Behind the Taft Today

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Behind the Taft Today

Members of the Taft Today confer with each other on publishable articles.

Members of the Taft Today confer with each other on publishable articles.

Members of the Taft Today confer with each other on publishable articles.

Members of the Taft Today confer with each other on publishable articles.

Andres Hernandez, Reporter

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Students in Taft’s Journalism class are tasked with the important responsibility to produce not only the Taft Today newspaper, but also the yearbook.

In previous years, Newspaper and Yearbook were two independent classes this year, however, the classes were merged in the 2018-2019 school year to create the journalism class.

Journalism students work on a 5-day cycles to produce articles for the newspaper. On day one, students work to brainstorm article ideas and create a plan of action on how they are going to gather information and details on the article they are writing. Day two and three are used to gather information as students conduct interviews and collect details. Student begin the writing process as well. On day four the students work collaboratively to peer edit their article to prepare them for submission on day five. The last day is used for final edits and the submission of articles and supplements to their editors.

Editors are the heads of the five categories on the Taft Today newspaper: News, Features, Editorials, Entertainment, and Sports. Editors are responsible for assigning articles to reporters and guiding them throughout the cycle. Editors are also in charge of the final composition of the papers which includes merging all of the publishable articles together.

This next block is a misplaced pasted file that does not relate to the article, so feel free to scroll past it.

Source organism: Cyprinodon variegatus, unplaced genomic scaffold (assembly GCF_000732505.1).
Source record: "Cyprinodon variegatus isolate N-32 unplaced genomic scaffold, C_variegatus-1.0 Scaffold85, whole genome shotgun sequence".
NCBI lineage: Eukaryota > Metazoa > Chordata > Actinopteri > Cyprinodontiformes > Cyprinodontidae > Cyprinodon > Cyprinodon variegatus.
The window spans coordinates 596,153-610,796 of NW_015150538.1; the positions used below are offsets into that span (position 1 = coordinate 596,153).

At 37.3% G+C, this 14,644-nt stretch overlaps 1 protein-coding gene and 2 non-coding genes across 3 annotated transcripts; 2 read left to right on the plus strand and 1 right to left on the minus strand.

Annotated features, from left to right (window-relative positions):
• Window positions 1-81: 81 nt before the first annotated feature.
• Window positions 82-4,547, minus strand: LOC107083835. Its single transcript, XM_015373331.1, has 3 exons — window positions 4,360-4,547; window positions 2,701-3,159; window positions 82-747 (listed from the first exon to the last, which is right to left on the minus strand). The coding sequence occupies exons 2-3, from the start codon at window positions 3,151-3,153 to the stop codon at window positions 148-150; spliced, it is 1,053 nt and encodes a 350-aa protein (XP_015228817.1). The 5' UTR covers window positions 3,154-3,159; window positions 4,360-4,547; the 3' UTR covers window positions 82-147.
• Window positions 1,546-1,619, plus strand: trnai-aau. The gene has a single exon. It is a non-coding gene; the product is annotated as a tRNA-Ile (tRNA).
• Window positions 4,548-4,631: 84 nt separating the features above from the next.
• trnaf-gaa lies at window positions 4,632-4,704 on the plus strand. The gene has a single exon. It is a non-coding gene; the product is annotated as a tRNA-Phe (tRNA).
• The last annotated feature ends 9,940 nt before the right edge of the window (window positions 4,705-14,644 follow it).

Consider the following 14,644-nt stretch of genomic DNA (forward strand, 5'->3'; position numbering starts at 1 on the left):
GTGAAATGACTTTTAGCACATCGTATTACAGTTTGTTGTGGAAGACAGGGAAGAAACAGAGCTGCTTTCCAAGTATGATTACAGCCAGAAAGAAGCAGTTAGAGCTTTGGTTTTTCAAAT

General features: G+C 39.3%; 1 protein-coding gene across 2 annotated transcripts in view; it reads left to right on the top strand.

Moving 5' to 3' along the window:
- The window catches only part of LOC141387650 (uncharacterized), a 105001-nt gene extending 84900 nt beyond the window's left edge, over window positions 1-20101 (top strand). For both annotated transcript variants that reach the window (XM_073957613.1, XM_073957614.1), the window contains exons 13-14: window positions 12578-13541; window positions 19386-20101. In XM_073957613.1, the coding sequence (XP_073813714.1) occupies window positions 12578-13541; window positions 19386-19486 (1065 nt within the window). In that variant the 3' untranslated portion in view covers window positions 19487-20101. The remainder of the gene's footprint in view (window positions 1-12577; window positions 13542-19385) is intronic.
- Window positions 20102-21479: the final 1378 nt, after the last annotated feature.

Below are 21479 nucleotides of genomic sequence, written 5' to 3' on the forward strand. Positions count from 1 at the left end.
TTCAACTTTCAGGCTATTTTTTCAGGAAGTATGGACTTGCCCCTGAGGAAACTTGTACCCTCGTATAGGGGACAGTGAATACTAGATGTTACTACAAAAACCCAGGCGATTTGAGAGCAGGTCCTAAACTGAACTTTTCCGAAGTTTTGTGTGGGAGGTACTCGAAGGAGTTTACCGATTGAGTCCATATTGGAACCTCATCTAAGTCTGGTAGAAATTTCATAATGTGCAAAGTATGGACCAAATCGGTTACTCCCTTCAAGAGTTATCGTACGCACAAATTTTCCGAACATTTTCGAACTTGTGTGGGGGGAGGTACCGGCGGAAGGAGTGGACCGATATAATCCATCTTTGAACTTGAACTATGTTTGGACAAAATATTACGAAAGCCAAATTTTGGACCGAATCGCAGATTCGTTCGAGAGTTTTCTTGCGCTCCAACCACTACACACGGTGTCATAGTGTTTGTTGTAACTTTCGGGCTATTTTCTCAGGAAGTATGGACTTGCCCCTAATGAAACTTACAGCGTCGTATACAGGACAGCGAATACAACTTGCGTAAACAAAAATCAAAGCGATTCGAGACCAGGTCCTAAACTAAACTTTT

“My favorite thing about journalism is the discovery. I love to interview the people that are so passionate about their interests, which gives me a glimpse into their life story. I think journalism reveals the raw beauty behind being a human, which makes me admire the diversity amongst people,” said senior Chief Editor Alexandra Kulikowski (Div. 945).

When working on the yearbook, students are assigned a specific page that they work on concurrently with the newspaper to complete. To complete a page students are required to conduct interviews, take photographs of Taft events, and put it all together using a computer program.

Along with production, Taft’s journalism class also participates in workshops and competitions.

On Friday Mar. 22,  the class took a trip to Roosevelt University to participate in one of these workshops. At the event students were able to gain valuable skills in writing and producing content. Junior Editor Yasmine Soria (Div. 027) received an award from the McCormick Foundation Fellowship, which granted Soria with upwards of $750 towards a summer journalism workshop of her choice.

“When I went up, I didn’t know how to feel; I kind of still don’t, to be honest, and I guess I still won’t until the time comes when I actually have to go to the workshop,” said Soria.

Journalism is a beneficial class for students as they learn and develop strong communication skills. It also allows students to work together as a team, preparing students for a working environment. If you’re interested, please contact Journalism teacher Anny Martinez in room 196 or email her at ammartinez1@cps.edu